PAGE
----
Top Ten

September 10, 2018

NAIT research facility to harness public-private partnerships to launch alternative energy solutions

Researchers at NAIT are set to help Alberta innovators develop and test low-carbon energy solutions with a new microgrid research facility, which will be funded by a $2M grant from the Government of Alberta. The Distributed Energy Management Initiative, a partnership between NAIT, ATCO, Siemens, and the University of Alberta's Future Energy Systems research program will provide a “plug-and-play” microgrid where energy companies can test and validate their technologies under realistic field conditions. “This funding will help NAIT and its partners to develop new electrical energy solutions, including the adoption of renewable energy into the grid,” said NAIT President Glenn Feltham. “This initiative is important to Alberta’s and Canada’s sustainability – both economic and environmental.” NAIT

College faculty union takes ON government to court

The union that represents Ontario’s college faculty is taking the provincial government to court for terminating a task force that sought to address the problems of part-time and contract work in the province’s post-secondary institutions, the Toronto Star has learned. According to the Ontario Public Service Employees Union, the task force was a lynchpin for an arbitrator’s decision that helped end a province-wide, five-week work stoppage last year. “It’s an arbitrated collective agreement that the parties ... are both living by,” says OPSEU President Warren “Smokey” Thomas. “The government has no right to change a collective agreement after it’s enforced.” Toronto Star

Niagara launches cannabis production program

Niagara College has reportedly become the first institution in Canada to offer a commercial cannabis production program. According to CityNews, the program includes courses on data interpretation for crop health, regulatory and trade requirements, and safety protocols. “Page after page of immediate hiring needs that they have. Senior growers, head growers, quality assurance and quality control managers, certainly the opportunities will be there for every single grad to be hired if that’s the career they end up pursuing,” said Alan Unwin, the program’s Associate Dean. CityNews adds that the first cohort will complete the program in April 2019. Toronto CityNews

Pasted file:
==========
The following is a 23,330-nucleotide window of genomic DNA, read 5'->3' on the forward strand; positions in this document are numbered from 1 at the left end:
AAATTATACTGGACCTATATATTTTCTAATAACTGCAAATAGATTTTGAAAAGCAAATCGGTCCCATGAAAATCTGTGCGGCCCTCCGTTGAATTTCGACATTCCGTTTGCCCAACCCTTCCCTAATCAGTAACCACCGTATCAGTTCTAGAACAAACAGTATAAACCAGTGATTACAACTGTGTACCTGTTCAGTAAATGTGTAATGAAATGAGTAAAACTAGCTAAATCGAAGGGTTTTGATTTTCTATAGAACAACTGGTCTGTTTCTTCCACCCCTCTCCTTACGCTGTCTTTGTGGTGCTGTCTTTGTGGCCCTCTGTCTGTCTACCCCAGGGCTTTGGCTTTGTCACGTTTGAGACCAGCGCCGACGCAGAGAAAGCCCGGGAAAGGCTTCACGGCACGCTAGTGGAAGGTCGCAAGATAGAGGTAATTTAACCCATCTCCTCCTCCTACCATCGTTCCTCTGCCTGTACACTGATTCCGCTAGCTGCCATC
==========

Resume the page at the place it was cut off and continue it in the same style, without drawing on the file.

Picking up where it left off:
UMoncton, INRS sign MOU

The Université de Moncton has announced a Memorandum of Understanding with l’Institut national de recherche scientifique. According to a UMoncton release, the MOU will facilitate the co-leadership of graduate students, research partnerships, and the potential implementation of a new program of study. UMoncton’s Vice-Rector Academic and Research André Samson stated that the collaboration will enable the two institutions to pool their collective resources for teaching and research in areas such as energy, materials and telecommunications; water, land, and environment; health and biotechnology; and urbanization, culture, and society. UMoncton

Halifax students struggle to find apartments

Postsecondary students in Halifax are struggling to find apartments as the city experiences its lowest vacancy rate since 2003, reports CBC. Kathryn MacLeod, a senior economic analyst with Canada Mortgage and Housing, told CBC that the shortage is partly due to the fact that more people are moving to Halifax. Although developers are building new apartments throughout the city, they are typically too expensive for students, MacLeod added. “You just have to get what's left, honestly. It's very difficult sometimes,” stated Saint Mary’s University student Sven Ambrose. “Especially if you wait to the last minute. The places aren't good. And prices aren't good.” CBC